I was disappointed with this book. Many of her breads call for use of unflavored gelatin which gives the loaves a springy texture which works right out of the oven but makes for a gross, hard consistency once cooled (kind of like cold chicken fat - EW!) I have had much more luck with Rebecca Reilly's recipes. I find them more sophisticated, less 1950's inspired. Also, Living Without Magazine featured a great bread recipe in their November 08 issue. This woman has posted the recipe with step-by-step photos on her blog: [...]
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38 of 38 people found the following review helpful By Maneki Neko on December 11, 2006
Format: Paperback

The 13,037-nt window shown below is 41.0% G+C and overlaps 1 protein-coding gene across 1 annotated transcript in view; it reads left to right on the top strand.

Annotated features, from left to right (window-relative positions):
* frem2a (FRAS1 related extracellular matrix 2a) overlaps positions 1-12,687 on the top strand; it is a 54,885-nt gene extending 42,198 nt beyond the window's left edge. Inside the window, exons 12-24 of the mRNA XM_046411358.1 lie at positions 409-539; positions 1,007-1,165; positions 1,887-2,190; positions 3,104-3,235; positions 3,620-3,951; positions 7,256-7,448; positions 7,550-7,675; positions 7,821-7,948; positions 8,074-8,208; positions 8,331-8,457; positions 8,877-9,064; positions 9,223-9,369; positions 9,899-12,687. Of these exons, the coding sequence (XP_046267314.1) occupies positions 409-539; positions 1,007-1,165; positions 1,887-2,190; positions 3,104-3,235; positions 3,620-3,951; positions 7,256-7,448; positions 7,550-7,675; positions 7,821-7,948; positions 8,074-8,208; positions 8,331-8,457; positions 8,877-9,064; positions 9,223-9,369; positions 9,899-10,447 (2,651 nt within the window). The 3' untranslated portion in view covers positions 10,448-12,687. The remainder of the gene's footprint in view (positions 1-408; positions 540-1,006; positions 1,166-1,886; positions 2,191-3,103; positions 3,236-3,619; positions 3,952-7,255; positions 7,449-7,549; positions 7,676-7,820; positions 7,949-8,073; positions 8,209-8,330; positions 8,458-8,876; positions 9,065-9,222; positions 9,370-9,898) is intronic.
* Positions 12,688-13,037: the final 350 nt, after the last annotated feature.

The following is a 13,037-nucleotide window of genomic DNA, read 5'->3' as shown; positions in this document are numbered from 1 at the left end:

I have loved Bette Hagman's cookbooks since I first got "More from the Gluten free Gourmet" with her amazing rapid french bread recipe. WHen I found out she was coming out with a book of JUST BREADS I was ecstatic, and then when I began trying these recipes, I was even happier because they are ALL excellent. I've been trying out new recipes from this book ever since I got it, and I have found some surprising hits, like her amazingly flavorful quinoa bread, and the cinnamon breads, and the sourdough breads... I could go on and on, but I am a huge fan of her new four flour blend with bean flour. I think it's a little unfair to criticize her for the low protein featherlight blend, which she uses in some of her recipes- she doesn't advertise herself as a wheat free high protein baker, but a gluten free gourmet. She has changed the lives of those of us with Celiac sprue who have been stuck with processed breads or mediocre mixes all of our lives.. and I am incredibly grateful. I have been very happy working with her recipes using the new nutritious flours such as sorghum and bean flour, and I'm glad she's always experimenting with new flours to give us more nutritious options (even if they are initially difficult to procure). All of the flour she uses are available in the United States, and most should be available in Canada- Kinnikinnick may be a good source for some of the flours, as well as asian or indian markets. Gluten free products have only been getting better over the last ten years- and I think we can credit Bette's creative genius as inspiring many of these positive changes.Read more ›